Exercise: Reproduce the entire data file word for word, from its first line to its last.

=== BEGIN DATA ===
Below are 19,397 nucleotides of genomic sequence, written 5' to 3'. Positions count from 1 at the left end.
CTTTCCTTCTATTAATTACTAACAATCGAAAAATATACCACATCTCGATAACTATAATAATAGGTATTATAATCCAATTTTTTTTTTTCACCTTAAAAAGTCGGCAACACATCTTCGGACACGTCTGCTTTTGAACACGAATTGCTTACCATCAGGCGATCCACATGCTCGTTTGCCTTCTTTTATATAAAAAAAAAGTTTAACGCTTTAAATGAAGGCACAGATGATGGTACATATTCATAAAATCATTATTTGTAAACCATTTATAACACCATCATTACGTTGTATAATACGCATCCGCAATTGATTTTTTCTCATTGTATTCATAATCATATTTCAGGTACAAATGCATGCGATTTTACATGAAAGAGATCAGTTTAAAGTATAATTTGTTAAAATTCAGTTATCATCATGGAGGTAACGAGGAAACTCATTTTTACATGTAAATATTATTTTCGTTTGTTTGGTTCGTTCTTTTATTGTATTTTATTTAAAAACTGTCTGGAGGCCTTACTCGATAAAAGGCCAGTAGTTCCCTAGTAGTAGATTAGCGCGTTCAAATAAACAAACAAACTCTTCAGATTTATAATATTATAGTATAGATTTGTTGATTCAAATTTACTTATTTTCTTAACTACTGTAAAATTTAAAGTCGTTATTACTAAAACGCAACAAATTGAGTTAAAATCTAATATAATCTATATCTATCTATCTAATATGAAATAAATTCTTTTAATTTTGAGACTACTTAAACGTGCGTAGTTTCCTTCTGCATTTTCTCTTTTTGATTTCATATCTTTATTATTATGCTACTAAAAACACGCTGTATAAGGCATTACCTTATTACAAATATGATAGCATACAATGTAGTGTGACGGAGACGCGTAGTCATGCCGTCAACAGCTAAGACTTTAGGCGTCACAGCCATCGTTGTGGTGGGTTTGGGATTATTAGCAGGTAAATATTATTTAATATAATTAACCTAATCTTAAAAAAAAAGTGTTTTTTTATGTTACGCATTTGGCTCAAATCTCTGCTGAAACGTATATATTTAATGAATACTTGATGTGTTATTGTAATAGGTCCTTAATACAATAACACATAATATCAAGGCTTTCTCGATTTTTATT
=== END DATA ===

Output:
Below are 19,397 nucleotides of genomic sequence, written 5' to 3'. Positions count from 1 at the left end.
CTTTCCTTCTATTAATTACTAACAATCGAAAAATATACCACATCTCGATAACTATAATAATAGGTATTATAATCCAATTTTTTTTTTTCACCTTAAAAAGTCGGCAACACATCTTCGGACACGTCTGCTTTTGAACACGAATTGCTTACCATCAGGCGATCCACATGCTCGTTTGCCTTCTTTTATATAAAAAAAAAGTTTAACGCTTTAAATGAAGGCACAGATGATGGTACATATTCATAAAATCATTATTTGTAAACCATTTATAACACCATCATTACGTTGTATAATACGCATCCGCAATTGATTTTTTCTCATTGTATTCATAATCATATTTCAGGTACAAATGCATGCGATTTTACATGAAAGAGATCAGTTTAAAGTATAATTTGTTAAAATTCAGTTATCATCATGGAGGTAACGAGGAAACTCATTTTTACATGTAAATATTATTTTCGTTTGTTTGGTTCGTTCTTTTATTGTATTTTATTTAAAAACTGTCTGGAGGCCTTACTCGATAAAAGGCCAGTAGTTCCCTAGTAGTAGATTAGCGCGTTCAAATAAACAAACAAACTCTTCAGATTTATAATATTATAGTATAGATTTGTTGATTCAAATTTACTTATTTTCTTAACTACTGTAAAATTTAAAGTCGTTATTACTAAAACGCAACAAATTGAGTTAAAATCTAATATAATCTATATCTATCTATCTAATATGAAATAAATTCTTTTAATTTTGAGACTACTTAAACGTGCGTAGTTTCCTTCTGCATTTTCTCTTTTTGATTTCATATCTTTATTATTATGCTACTAAAAACACGCTGTATAAGGCATTACCTTATTACAAATATGATAGCATACAATGTAGTGTGACGGAGACGCGTAGTCATGCCGTCAACAGCTAAGACTTTAGGCGTCACAGCCATCGTTGTGGTGGGTTTGGGATTATTAGCAGGTAAATATTATTTAATATAATTAACCTAATCTTAAAAAAAAAGTGTTTTTTTATGTTACGCATTTGGCTCAAATCTCTGCTGAAACGTATATATTTAATGAATACTTGATGTGTTATTGTAATAGGTCCTTAATACAATAACACATAATATCAAGGCTTTCTCGATTTTTATT